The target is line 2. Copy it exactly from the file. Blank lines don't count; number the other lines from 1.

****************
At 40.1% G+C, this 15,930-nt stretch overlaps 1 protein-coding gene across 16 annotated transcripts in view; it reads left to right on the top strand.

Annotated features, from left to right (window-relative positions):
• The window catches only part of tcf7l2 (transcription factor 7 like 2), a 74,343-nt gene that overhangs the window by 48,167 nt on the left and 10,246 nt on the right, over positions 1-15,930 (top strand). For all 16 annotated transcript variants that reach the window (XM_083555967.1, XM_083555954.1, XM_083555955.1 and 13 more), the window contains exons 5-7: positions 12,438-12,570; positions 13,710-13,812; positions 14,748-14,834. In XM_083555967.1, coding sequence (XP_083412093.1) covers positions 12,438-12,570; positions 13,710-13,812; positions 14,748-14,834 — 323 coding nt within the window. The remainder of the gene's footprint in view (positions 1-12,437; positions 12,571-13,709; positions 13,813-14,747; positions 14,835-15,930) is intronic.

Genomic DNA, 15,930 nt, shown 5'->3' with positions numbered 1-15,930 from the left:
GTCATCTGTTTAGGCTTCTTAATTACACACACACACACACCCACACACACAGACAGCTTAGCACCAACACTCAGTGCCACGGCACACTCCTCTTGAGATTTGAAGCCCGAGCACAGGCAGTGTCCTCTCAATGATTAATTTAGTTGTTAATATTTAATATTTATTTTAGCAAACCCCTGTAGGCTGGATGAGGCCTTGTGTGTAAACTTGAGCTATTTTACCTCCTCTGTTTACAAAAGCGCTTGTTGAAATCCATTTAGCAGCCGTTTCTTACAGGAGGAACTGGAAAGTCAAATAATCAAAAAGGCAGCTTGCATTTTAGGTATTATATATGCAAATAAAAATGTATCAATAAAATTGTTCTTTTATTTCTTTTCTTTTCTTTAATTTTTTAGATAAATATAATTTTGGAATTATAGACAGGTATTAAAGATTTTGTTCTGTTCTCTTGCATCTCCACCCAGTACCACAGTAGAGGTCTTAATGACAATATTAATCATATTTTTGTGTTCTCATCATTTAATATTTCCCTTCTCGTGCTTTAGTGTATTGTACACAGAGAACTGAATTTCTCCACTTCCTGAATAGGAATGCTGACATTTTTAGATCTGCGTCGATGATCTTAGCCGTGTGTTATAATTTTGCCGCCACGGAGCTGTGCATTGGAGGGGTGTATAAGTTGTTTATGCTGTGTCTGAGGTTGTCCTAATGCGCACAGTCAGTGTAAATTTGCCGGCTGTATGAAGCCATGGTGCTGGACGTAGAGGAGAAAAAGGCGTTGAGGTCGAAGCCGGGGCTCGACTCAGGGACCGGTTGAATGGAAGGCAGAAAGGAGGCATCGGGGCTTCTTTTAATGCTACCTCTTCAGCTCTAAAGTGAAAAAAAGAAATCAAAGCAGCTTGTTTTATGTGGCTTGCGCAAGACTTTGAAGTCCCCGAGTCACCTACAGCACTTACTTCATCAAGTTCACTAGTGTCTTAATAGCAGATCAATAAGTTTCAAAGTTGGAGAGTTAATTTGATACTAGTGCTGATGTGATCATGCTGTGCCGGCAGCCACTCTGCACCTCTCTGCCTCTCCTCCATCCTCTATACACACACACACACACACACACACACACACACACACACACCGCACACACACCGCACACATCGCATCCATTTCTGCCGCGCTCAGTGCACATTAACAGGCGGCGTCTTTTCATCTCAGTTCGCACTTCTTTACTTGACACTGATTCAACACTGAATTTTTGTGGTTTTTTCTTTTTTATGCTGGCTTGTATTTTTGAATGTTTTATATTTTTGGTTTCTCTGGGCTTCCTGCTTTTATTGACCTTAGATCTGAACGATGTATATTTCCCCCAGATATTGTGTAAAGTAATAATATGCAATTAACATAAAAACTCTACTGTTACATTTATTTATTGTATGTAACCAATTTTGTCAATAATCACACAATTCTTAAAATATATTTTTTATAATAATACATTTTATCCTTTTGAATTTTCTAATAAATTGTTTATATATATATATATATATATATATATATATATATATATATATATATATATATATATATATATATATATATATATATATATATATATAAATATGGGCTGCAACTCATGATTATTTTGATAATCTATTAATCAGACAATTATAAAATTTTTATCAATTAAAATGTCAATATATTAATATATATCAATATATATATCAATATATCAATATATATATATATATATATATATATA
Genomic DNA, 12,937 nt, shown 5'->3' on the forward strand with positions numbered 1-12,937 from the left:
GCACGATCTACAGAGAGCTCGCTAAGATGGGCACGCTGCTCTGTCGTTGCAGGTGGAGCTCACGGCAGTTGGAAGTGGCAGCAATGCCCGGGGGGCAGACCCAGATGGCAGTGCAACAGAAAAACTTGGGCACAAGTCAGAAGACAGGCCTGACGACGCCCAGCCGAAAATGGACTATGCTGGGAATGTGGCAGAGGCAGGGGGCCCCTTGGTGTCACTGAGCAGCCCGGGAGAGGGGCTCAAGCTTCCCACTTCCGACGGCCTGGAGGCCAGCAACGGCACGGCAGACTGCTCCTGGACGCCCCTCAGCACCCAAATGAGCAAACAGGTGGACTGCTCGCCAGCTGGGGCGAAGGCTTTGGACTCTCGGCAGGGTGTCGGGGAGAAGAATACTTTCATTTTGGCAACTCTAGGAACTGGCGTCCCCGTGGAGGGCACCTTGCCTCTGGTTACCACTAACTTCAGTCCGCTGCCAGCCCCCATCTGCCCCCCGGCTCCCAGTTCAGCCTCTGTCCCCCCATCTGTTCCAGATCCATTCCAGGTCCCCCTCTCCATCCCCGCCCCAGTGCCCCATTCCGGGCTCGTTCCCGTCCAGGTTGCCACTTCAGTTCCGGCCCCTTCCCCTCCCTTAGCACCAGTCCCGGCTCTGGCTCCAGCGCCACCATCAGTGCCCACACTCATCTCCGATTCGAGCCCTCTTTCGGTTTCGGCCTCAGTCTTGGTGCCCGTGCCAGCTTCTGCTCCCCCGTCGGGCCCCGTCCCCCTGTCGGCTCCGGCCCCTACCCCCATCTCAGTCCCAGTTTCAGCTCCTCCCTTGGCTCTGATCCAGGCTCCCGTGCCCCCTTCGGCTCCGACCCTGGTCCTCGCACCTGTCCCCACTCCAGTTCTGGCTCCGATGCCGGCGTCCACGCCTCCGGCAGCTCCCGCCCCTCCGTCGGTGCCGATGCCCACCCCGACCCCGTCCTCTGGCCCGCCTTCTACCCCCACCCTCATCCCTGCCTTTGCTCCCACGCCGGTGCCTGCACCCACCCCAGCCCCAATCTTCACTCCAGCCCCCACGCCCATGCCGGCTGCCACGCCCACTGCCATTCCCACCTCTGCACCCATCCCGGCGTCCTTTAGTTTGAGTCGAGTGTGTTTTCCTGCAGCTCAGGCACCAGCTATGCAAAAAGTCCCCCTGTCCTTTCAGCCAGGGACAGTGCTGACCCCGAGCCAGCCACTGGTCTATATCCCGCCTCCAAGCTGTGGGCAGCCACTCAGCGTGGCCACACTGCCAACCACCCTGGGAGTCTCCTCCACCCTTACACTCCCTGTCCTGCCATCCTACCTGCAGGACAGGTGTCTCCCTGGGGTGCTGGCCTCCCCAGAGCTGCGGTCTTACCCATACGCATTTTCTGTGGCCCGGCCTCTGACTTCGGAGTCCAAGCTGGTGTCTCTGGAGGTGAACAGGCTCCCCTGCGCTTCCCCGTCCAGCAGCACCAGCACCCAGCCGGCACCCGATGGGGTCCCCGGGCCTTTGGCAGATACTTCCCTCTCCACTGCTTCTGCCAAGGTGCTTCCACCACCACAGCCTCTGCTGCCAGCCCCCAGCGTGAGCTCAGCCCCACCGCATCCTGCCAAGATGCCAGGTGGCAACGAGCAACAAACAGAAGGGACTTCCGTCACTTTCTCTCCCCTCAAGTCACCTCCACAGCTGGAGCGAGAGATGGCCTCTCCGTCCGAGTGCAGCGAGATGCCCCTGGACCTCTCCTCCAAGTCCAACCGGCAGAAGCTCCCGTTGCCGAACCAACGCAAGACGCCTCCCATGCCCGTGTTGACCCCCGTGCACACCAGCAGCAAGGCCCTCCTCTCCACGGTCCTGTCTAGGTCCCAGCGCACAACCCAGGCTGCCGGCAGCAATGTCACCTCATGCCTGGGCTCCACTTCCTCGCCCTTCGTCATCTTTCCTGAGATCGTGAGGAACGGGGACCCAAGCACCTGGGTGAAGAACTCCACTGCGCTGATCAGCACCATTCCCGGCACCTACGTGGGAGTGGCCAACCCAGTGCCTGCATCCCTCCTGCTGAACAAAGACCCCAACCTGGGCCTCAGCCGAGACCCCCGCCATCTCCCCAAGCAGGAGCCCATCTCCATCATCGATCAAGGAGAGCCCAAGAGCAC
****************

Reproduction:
Annotated features, from left to right (window-relative positions):